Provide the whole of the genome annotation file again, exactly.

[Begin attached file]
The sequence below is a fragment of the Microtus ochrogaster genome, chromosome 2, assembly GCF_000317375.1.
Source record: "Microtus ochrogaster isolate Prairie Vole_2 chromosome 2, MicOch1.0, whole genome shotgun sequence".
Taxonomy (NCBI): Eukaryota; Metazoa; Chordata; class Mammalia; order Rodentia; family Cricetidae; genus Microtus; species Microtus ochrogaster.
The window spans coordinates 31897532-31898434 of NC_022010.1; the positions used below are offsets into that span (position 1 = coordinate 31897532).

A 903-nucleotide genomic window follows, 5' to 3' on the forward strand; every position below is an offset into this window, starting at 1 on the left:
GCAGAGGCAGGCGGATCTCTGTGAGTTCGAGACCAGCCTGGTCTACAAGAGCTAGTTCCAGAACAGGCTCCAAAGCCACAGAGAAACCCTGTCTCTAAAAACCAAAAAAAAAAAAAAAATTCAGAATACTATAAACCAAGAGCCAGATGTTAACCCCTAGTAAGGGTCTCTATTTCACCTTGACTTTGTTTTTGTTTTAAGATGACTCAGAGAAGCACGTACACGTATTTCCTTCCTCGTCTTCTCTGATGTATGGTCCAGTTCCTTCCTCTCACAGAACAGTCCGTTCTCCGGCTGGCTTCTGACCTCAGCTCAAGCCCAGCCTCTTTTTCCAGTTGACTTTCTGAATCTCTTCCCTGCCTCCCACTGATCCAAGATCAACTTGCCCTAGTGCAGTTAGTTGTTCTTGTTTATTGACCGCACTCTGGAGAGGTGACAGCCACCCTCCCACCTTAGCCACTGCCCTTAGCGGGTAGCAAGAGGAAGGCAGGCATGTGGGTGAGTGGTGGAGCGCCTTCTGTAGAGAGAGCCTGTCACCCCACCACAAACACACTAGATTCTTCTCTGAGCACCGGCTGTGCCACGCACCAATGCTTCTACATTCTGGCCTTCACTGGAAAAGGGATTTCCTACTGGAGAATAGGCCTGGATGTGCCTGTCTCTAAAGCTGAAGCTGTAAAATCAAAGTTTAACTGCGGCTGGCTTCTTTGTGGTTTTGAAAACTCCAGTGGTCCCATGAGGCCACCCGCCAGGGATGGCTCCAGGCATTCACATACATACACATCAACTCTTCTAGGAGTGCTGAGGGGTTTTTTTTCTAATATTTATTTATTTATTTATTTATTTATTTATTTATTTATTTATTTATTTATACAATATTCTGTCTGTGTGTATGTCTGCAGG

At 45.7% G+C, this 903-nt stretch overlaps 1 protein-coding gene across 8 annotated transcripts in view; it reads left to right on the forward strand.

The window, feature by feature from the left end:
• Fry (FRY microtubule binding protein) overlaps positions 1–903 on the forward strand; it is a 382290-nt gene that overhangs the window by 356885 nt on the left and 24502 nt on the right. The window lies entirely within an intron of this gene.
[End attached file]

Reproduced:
The sequence below is a fragment of the Microtus ochrogaster genome, chromosome 2, assembly GCF_000317375.1.
Source record: "Microtus ochrogaster isolate Prairie Vole_2 chromosome 2, MicOch1.0, whole genome shotgun sequence".
Taxonomy (NCBI): Eukaryota; Metazoa; Chordata; class Mammalia; order Rodentia; family Cricetidae; genus Microtus; species Microtus ochrogaster.
The window spans coordinates 31897532-31898434 of NC_022010.1; the positions used below are offsets into that span (position 1 = coordinate 31897532).

A 903-nucleotide genomic window follows, 5' to 3' on the forward strand; every position below is an offset into this window, starting at 1 on the left:
GCAGAGGCAGGCGGATCTCTGTGAGTTCGAGACCAGCCTGGTCTACAAGAGCTAGTTCCAGAACAGGCTCCAAAGCCACAGAGAAACCCTGTCTCTAAAAACCAAAAAAAAAAAAAAAATTCAGAATACTATAAACCAAGAGCCAGATGTTAACCCCTAGTAAGGGTCTCTATTTCACCTTGACTTTGTTTTTGTTTTAAGATGACTCAGAGAAGCACGTACACGTATTTCCTTCCTCGTCTTCTCTGATGTATGGTCCAGTTCCTTCCTCTCACAGAACAGTCCGTTCTCCGGCTGGCTTCTGACCTCAGCTCAAGCCCAGCCTCTTTTTCCAGTTGACTTTCTGAATCTCTTCCCTGCCTCCCACTGATCCAAGATCAACTTGCCCTAGTGCAGTTAGTTGTTCTTGTTTATTGACCGCACTCTGGAGAGGTGACAGCCACCCTCCCACCTTAGCCACTGCCCTTAGCGGGTAGCAAGAGGAAGGCAGGCATGTGGGTGAGTGGTGGAGCGCCTTCTGTAGAGAGAGCCTGTCACCCCACCACAAACACACTAGATTCTTCTCTGAGCACCGGCTGTGCCACGCACCAATGCTTCTACATTCTGGCCTTCACTGGAAAAGGGATTTCCTACTGGAGAATAGGCCTGGATGTGCCTGTCTCTAAAGCTGAAGCTGTAAAATCAAAGTTTAACTGCGGCTGGCTTCTTTGTGGTTTTGAAAACTCCAGTGGTCCCATGAGGCCACCCGCCAGGGATGGCTCCAGGCATTCACATACATACACATCAACTCTTCTAGGAGTGCTGAGGGGTTTTTTTTCTAATATTTATTTATTTATTTATTTATTTATTTATTTATTTATTTATTTATTTATACAATATTCTGTCTGTGTGTATGTCTGCAGG

At 45.7% G+C, this 903-nt stretch overlaps 1 protein-coding gene across 8 annotated transcripts in view; it reads left to right on the forward strand.

The window, feature by feature from the left end:
• Fry (FRY microtubule binding protein) overlaps positions 1–903 on the forward strand; it is a 382290-nt gene that overhangs the window by 356885 nt on the left and 24502 nt on the right. The window lies entirely within an intron of this gene.